GP26: Passing the Test at Key West
Published on February 1st, 2016
The ORC rating system was used at Key West Race Week 2016, with three GP26s competing in the 8-boat ORC 2 fleet. This was a new event for the GP26, so Scuttlebutt editor Craig Leweck checked in with the boat’s designer Jim Donovan for an update…
When was the first GP26 launched?
The first Wrace Boats GP26 was launched Oct 2011, with Hull 11 just starting construction now.
How new were the boats at Key West Race Week?
• Hull 4 “Rattle N Rum” raced two seasons in Istanbul (Turkey) as the factory demo and was shipped to the U.S. summer 2015.
• Hull 7 “Rhumb Punch” was delivered to Annapolis in July 2015.
• Hull 10 “Supra Turbo” was delivered to Key West 10 days prior to start of racing; perhaps the “newest” boat on the water.
Each boat was configured differently. Why is that?
The boats had slightly different sail sizes, and we adjusted the base-boat displacements on the ORC certificates to account for gear weight carried aboard the boats; different weight outboards, etc.
The boats were all from Maryland. Is that a hub?
Peter D’Arista of California, Maryland, is the owner of Hulls 7 and 10; there is a group of sailors very excited about the boats in Maryland and we have just commissioned Hull 9 in Annapolis. Hull 4 is headed back to Maryland to do work as a demo boat unless it sells before this summer; there’s been a lot of interest in this boat. The GP26 is quite an affordable racing platform with great sailing performance, as was clearly demonstrated during Key West Race Week.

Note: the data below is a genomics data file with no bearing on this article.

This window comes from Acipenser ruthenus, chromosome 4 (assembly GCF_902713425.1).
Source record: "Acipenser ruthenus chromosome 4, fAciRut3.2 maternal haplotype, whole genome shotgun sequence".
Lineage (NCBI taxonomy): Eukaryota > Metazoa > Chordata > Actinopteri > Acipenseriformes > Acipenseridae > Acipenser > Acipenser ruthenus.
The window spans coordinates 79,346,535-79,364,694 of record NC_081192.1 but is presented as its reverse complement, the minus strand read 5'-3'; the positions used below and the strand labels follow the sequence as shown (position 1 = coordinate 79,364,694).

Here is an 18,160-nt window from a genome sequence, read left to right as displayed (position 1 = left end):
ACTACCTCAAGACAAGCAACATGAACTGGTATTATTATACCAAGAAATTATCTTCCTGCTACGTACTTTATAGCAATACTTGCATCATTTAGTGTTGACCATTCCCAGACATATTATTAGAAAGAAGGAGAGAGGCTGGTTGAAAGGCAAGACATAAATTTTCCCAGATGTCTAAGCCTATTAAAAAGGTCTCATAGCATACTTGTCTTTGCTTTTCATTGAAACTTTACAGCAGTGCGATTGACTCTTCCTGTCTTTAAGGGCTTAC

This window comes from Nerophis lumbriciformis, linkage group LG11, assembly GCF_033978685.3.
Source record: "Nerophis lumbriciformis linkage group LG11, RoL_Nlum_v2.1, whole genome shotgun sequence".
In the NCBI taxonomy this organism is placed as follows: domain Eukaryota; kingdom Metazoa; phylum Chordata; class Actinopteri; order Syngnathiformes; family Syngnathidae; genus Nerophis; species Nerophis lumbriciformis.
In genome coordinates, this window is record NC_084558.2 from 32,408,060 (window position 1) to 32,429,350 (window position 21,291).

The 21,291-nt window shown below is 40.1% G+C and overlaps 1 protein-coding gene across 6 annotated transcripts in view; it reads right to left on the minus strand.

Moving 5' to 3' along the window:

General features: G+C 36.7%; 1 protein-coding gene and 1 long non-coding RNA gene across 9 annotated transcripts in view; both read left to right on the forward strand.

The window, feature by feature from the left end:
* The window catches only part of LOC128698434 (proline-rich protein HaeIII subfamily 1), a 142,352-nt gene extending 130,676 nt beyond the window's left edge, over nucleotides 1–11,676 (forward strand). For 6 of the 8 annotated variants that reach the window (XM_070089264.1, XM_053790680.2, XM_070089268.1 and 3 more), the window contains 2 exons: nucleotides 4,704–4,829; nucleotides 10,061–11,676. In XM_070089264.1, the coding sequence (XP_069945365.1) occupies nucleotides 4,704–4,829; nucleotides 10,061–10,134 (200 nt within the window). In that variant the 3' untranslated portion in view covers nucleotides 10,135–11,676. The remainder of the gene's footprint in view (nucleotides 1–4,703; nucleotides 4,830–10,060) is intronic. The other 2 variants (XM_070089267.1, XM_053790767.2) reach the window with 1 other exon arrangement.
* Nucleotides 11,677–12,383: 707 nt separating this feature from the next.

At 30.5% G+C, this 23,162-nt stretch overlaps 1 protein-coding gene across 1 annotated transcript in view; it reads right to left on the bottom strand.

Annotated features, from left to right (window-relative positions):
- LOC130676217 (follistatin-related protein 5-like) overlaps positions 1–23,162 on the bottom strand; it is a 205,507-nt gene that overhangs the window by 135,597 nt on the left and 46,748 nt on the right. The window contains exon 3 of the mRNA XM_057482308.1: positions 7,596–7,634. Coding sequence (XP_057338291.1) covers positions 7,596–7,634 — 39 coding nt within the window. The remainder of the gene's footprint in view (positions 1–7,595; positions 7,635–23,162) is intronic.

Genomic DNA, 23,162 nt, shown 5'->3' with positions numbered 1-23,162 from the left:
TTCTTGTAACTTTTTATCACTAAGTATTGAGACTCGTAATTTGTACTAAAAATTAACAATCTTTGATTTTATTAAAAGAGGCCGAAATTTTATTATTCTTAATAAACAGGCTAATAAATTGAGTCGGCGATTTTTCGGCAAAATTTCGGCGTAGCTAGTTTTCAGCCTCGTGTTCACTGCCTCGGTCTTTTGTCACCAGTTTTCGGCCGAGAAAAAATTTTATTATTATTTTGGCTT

Had the GP26 raced in ORC before?
This was the first ORC regatta for the boats and we did absolutely no tuning of the ratings; the boats had limited sail inventories and they just ran with what was aboard each boat.
Before the next ORC regatta we will have some more time to configure the boats better for the rule. I am an advocate for the ORC rule; compared to PHRF it’s a more science based rule that will give a boat a single rating no matter what venue it races in.
The results in ORC indicate the rule may have some troubles rating very light sportboats equitably against heavier/slower boats; this isn’t uncommon for most rating rules and I know the ORC ratting committee is committed to refining their rule.
What was some of the feedback?
Well it is safe to say the boat not only looks fast. The group sailing “Rattle N Rum” really got the boat going, consisting sailing the course faster than very well prepared boats 2 to 2.6 feet longer. They had only a few days sailing the boat prior to the regatta and their only A2 spinnaker was not particularly good for Key West conditions.
It was great to see my design finishing first boat for boat in four races and within seconds of first boat to finish in two other races. The performance will be even better as these guys get more time in their boats and refine the sail inventories. We have many inquiries for new boats and should have one design starts at the major regattas in the near future.
Photos by Sara Proctor: